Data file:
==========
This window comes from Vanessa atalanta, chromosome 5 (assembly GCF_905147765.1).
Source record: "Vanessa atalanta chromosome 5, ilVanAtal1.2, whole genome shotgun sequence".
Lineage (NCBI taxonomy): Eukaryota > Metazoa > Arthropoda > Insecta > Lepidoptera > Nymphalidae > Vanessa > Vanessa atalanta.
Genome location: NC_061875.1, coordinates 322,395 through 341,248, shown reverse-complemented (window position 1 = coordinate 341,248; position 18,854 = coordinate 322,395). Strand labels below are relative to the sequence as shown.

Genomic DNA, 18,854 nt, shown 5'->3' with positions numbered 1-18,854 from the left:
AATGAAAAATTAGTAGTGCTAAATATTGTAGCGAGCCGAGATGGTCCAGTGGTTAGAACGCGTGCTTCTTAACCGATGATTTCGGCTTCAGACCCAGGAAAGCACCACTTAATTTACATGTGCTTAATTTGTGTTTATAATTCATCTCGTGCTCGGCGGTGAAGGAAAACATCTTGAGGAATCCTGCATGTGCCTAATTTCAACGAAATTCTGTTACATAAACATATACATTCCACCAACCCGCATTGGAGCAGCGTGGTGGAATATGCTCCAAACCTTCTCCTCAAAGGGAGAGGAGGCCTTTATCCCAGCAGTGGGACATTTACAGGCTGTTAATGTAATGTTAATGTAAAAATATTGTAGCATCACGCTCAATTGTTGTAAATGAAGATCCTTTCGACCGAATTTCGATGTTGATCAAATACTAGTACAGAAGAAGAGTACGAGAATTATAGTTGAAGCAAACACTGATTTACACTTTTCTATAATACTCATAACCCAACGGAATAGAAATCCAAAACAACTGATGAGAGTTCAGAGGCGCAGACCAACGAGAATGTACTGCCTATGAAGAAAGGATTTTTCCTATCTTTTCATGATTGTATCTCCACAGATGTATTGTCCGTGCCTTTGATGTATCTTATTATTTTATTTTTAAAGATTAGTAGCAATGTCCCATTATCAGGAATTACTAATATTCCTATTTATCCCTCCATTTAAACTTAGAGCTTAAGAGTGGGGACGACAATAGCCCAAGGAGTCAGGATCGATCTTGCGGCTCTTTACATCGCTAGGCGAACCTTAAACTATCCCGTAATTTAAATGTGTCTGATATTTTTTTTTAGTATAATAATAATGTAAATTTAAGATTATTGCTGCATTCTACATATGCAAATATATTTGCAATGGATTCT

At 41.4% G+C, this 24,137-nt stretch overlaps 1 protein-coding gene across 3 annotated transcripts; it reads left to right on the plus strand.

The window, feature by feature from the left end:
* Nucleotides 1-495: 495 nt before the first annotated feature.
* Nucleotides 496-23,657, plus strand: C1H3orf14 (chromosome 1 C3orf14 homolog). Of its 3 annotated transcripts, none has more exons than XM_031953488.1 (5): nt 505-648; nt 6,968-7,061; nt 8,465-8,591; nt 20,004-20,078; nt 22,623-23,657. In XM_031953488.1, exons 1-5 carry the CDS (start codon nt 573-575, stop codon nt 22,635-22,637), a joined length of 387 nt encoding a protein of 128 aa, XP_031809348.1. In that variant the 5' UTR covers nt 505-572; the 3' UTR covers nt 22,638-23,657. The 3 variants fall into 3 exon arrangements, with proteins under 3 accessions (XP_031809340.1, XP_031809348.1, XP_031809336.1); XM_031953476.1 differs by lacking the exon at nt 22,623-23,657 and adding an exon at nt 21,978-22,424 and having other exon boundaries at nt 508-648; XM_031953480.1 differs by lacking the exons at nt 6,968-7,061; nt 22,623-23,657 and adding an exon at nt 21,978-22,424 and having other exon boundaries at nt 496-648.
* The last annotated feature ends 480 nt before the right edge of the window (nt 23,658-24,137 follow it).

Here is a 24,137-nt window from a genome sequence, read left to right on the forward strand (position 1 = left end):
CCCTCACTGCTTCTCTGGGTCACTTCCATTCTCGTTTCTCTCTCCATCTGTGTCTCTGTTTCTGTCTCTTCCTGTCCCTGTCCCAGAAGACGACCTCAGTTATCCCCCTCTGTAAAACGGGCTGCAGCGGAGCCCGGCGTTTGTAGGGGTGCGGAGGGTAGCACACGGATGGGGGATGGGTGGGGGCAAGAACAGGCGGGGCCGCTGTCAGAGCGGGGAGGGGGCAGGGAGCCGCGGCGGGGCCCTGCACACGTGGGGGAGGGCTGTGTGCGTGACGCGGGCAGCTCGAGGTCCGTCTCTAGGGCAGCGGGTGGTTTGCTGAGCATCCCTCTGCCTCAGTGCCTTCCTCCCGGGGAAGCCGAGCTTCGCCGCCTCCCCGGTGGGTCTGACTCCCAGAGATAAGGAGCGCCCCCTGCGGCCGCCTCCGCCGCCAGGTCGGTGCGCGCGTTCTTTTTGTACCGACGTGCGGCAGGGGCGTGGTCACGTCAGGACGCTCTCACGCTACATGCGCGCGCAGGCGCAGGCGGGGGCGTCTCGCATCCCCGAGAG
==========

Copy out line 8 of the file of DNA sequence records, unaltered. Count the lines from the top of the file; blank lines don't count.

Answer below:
The window, feature by feature from the left end: